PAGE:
We’re not in Kansas anymore

The scales of justice. The promise of America. One man, one vote. Equal opportunity.

And now we have – what? – we have Thursday’s Supreme Court decision that cavalierly created an expanded definition of free speech. It gave corporations the constitutional right to directly campaign for or against political candidates and spend unlimited money doing it.

I’ve been trying to organize my thinking about this and write something coherent. But my outrage kept turning it into a rant, which isn’t my style. Now, having read and listened to the arguments pro and con (mostly con), I find two things missing from the discussions.

Number 1: Money – the amount of it.

Equating the potential access and political effectiveness of for-profit corporations with unions and advocacy non-profits is preposterous. And yet we hear it everywhere – ‘it’s not just the corporations! Unions can do it too! And the Sierra club’! So it’s fair!

No. It isn’t. Consider: today, in terms of percentage of donations, unions for instance are heavy hitters, often ranking near the top in some Democratic campaigns. But now, after this very un-democratic ruling, it will no longer be a matter of the percentage of money, it will be a matter of HOW MUCH money.

Unions and non-profits do not have access to anything near the billions in profit in the for-profit world. And industry wide, it’s often trillions in profits. Oil and finance alone could leave every advocacy group in the US gasping for air.

That could be what the Sierra Club competes against. And according to the defenders of this dreadful decision, that’s equal. That’s speech – available to us all.

Number 2: Nationality, allegiance to and who is the person anyway

Corporations have no nationality. Or moral imperatives. They have a single obligation – stay alive and make money for their shareholders.

Their shareholders are not all people. Their shareholders are not all American. Nor must they be. Many of their shareholders are investment funds, pension funds etc from all over the world.

Will we see a rush of foreign corporations rushing to our shores to create new subsidiaries – incorporated in the US of course – so they can have political ‘speech’ too?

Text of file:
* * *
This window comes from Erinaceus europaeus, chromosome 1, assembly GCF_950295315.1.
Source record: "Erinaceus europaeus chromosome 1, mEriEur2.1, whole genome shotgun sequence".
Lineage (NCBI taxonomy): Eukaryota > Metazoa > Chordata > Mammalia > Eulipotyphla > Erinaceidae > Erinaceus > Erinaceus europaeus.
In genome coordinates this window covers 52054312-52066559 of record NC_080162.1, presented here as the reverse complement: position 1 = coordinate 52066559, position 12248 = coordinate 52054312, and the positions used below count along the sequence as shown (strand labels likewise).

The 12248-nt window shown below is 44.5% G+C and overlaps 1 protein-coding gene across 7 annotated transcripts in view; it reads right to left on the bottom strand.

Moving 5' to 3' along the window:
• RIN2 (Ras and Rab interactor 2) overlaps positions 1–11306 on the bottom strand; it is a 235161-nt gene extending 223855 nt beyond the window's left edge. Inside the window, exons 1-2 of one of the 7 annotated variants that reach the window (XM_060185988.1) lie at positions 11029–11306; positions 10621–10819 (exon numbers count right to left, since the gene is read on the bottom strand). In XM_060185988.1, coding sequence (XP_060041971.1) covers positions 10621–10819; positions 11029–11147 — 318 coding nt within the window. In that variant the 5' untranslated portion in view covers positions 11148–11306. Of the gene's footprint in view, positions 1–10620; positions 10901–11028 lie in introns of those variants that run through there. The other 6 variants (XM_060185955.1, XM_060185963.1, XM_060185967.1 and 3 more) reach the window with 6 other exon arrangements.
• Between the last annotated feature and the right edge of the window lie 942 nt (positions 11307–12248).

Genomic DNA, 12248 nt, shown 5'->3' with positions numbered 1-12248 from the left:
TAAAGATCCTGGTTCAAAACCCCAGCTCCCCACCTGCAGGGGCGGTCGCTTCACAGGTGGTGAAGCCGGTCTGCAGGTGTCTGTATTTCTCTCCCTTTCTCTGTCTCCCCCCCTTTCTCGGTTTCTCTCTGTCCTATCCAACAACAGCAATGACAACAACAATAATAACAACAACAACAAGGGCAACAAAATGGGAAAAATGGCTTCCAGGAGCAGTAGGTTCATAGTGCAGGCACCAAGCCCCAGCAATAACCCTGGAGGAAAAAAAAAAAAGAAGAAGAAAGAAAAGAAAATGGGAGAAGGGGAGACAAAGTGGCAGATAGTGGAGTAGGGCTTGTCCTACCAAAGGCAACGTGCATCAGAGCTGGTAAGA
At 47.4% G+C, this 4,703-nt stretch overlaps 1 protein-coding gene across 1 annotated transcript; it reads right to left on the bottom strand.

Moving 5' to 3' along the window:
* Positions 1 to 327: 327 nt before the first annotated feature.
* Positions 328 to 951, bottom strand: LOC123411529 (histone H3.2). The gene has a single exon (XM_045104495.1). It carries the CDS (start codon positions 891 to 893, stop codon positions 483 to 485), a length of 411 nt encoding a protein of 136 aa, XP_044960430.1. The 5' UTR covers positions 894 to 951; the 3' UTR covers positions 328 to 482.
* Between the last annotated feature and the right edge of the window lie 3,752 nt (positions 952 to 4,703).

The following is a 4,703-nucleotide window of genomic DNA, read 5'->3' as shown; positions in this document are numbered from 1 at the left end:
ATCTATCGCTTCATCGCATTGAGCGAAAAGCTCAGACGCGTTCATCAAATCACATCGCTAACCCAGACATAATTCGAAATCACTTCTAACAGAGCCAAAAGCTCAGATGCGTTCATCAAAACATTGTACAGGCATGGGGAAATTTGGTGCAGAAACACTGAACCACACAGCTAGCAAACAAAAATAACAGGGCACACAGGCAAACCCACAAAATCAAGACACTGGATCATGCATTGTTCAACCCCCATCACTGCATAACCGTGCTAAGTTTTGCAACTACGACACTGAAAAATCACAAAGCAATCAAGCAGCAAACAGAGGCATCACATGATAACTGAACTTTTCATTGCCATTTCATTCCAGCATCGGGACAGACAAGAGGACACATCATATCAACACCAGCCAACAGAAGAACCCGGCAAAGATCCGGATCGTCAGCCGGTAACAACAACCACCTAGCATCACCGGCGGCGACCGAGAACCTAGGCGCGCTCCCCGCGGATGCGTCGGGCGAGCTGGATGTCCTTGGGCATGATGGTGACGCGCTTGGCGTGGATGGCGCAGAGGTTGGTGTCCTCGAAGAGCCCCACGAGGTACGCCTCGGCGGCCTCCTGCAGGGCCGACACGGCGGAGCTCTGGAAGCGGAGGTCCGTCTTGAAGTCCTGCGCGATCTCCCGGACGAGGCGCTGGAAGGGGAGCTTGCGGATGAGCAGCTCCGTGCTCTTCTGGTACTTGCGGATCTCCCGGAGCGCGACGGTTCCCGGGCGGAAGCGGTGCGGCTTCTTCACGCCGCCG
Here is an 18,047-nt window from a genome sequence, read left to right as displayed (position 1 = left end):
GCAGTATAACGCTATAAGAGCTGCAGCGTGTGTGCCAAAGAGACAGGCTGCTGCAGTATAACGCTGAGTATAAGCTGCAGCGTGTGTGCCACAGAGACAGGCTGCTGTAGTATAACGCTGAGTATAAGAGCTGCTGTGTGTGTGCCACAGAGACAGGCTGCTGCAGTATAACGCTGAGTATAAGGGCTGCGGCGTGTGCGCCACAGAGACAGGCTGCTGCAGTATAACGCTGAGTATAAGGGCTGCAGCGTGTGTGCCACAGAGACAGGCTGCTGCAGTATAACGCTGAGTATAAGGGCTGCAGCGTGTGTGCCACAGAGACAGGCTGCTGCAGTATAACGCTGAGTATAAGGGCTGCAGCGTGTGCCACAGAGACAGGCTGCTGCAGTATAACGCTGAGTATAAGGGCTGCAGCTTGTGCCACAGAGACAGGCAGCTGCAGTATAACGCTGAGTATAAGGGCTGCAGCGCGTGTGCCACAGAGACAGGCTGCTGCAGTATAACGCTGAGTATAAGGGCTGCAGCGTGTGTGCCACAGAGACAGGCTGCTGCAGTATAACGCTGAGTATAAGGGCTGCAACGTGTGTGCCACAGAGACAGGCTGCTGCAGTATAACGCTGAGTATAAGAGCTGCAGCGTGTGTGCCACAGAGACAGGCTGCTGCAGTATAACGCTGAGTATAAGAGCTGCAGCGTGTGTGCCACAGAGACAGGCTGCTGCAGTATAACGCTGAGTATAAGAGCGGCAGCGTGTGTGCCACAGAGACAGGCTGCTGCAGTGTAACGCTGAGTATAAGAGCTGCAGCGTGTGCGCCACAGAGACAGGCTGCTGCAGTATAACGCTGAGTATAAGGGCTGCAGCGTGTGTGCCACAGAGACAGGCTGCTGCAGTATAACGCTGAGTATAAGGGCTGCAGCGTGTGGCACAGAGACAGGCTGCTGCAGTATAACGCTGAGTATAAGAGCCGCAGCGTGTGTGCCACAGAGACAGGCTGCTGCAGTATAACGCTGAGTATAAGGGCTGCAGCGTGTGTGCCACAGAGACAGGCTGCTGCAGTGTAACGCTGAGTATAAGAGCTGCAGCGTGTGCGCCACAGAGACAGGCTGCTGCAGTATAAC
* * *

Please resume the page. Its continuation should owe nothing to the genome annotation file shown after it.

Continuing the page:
Roberts and Alito are young. Even Scalia and Thomas are younger than their liberal counterparts. I guess we may expect more of this.

9 responses to “We’re not in Kansas anymore

  1. I am still in Kansas. However, as corporations continue to pwn our govt., I’m considering retreating even farther into the boonies.
    “Where the black-top ends”, if you will.

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  2. Or ‘off the grid’ as we say.

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  3. So, when the Unions were able to spend money on elections, that was fine with you? Cause unions have way more money than me.

    But now that Unions have been neutralized, you are against this?

    What about, really, Free Speech?

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  4. Pino – it was NEVER fine with me. I hate interest group money in campaigns whereever it comes from (please read my personal statement up at top). But it’s constitutional, so I can hate it all I want, won’t make any difference.

    You say unions have more money than you. You bet they do and that was exactly the point of the post. THey all have more money than any citizen, but the for-profits have way way more than any of the non-profits.

    They’ve been drowning our form of governemnt for decades. Now they’ve decided to drown us too.

    It stinks.

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  5. This was really a shocking ruling, but beyond this ruling it foreshadows the 5/4 split in the Court…changing other policies we thought were law…I mean a woman’s right to choose

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  6. I don’t have much to add, just wanted to say I read your post and liked it. 🙂

    I agree for the most part, this really is a horrible turn of events for American democracy. I’ve been writing about pretty much nothing else for days now.

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    • A few years ago, I read a good book about the history of the Court – and god help me, I can’t remember the title. But it was good on how the Court has gained importance in the last 100 years and become an almost infallible ‘decider’.

      We’ve come to beleive that they cannot be challenged – but they can. They can be challenged sideways – by Congress. And while I’m glad to hear a few stirrings out of that end of the street, I’m sure the newly empowered commercial interests will put a stop to that right quick!

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    • Having just visited your place, I realize you might perhaps know the title of that book on the Court. I’d actually like to acquire a copy to keep on the shelf.

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